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Instructor Class Description

Time Schedule:

Travis W. Reynolds
PB AF 499
Seattle Campus

Topics in Public Policy

Examines selected issues of importance in all areas of public policy. Focus on in-depth analysis of vital public policy issues and the integration of economic, political, and administrative perspectives on them. Offered: jointly with POL S 404.

Class description

Introduction to Microeconomics and Public Policy (499A) is a preparatory course in microeconomic theory and practice with applications to social and environmental issues in public policy. Students will learn the fundamentals of microeconomic theory, starting with key neoclassical economic assumptions (e.g., rationality and utility theory), proceeding to common applications of the neoclassical economic framework (e.g., supply & demand, profit maximization), and concluding with an introduction to the economics of market failures (e.g., monopolies, public goods problems, and externalities) and the policy tools used to address them.

Student learning goals

General method of instruction

The course lectures will contain both mathematical (problem-solving) and anecdotal (problem-understanding) material. There will be an emphasis on the policy-relevance of the microeconomic framework in each class. Policy examples will be drawn from the text, from the media, and from students’ and the instructor’s experiences.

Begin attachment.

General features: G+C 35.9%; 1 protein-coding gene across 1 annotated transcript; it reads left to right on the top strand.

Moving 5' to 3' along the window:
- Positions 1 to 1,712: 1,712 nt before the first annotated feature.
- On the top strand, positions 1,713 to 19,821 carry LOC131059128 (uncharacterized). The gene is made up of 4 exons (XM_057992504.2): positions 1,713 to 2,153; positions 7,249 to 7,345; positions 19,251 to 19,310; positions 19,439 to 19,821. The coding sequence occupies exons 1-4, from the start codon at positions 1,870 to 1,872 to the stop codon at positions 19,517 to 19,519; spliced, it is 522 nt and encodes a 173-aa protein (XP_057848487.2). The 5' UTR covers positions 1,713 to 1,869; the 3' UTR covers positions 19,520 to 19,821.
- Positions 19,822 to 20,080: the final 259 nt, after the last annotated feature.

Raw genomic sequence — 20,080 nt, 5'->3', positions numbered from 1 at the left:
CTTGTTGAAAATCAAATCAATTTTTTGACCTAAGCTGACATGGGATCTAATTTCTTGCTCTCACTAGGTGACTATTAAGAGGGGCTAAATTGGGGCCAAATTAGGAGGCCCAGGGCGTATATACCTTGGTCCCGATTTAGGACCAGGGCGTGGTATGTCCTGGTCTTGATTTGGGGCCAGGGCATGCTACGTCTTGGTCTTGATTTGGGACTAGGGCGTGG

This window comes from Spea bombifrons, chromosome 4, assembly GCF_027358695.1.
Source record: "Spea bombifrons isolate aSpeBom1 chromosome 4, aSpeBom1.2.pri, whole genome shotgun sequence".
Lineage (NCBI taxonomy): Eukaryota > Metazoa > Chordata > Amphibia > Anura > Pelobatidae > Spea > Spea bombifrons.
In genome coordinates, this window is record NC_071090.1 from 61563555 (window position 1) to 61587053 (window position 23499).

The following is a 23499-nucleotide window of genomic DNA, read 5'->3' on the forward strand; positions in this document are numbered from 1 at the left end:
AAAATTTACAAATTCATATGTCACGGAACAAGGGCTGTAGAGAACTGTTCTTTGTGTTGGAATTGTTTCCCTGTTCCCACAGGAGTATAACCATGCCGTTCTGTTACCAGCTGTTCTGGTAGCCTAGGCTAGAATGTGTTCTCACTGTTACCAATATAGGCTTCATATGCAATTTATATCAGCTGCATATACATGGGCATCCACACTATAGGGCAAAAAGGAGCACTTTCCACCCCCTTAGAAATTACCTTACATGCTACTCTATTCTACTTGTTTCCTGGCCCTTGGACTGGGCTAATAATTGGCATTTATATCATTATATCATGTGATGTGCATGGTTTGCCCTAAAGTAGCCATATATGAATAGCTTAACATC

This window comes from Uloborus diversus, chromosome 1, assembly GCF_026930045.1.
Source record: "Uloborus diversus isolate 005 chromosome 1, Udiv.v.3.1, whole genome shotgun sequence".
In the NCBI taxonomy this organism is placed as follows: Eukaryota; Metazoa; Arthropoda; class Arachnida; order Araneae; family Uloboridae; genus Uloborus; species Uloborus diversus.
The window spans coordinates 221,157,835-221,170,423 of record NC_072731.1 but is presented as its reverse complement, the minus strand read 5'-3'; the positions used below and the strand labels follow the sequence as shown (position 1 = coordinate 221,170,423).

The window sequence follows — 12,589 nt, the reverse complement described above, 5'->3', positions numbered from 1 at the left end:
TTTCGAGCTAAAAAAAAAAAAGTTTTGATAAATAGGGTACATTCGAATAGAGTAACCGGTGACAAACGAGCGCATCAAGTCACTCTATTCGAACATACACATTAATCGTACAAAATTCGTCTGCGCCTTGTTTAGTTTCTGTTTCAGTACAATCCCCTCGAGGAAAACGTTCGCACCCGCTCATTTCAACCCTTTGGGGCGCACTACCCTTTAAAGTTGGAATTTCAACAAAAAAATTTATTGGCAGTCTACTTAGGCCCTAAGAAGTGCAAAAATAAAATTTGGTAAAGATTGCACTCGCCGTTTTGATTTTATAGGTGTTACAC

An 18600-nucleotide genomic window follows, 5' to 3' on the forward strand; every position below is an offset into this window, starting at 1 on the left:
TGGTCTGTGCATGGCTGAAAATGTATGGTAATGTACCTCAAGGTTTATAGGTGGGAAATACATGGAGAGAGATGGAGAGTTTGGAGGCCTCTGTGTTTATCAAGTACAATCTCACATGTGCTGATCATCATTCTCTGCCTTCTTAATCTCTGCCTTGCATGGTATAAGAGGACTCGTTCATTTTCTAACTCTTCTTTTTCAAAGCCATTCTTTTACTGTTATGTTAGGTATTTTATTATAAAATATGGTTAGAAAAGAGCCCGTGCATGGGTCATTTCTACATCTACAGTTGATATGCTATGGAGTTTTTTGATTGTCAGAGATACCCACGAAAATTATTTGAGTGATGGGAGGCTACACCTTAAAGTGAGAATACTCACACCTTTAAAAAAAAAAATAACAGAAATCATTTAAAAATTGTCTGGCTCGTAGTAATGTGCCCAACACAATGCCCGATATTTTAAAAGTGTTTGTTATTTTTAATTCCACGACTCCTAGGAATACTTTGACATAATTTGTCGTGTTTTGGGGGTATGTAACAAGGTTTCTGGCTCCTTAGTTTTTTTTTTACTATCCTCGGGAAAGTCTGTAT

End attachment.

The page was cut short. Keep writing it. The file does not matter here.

Recommended preparation

A basic level of math skills is expected: you should be comfortable performing simple calculations (addition, subtraction, multiplication, division) without a calculator. Some exposure to calculus (derivatives) will be helpful, but an extensive calculus background is not necessary.

Class assignments and grading

There will be three required problem sets and a final exam. The problem sets will each constitute 20% of your grade. The final exam will constitute 30% of your grade. Class participation will count for the remaining 10%.


The information above is intended to be helpful in choosing courses. Because the instructor may further develop his/her plans for this course, its characteristics are subject to change without notice. In most cases, the official course syllabus will be distributed on the first day of class.
Last Update by Blake N Cooper
Date: 05/29/2009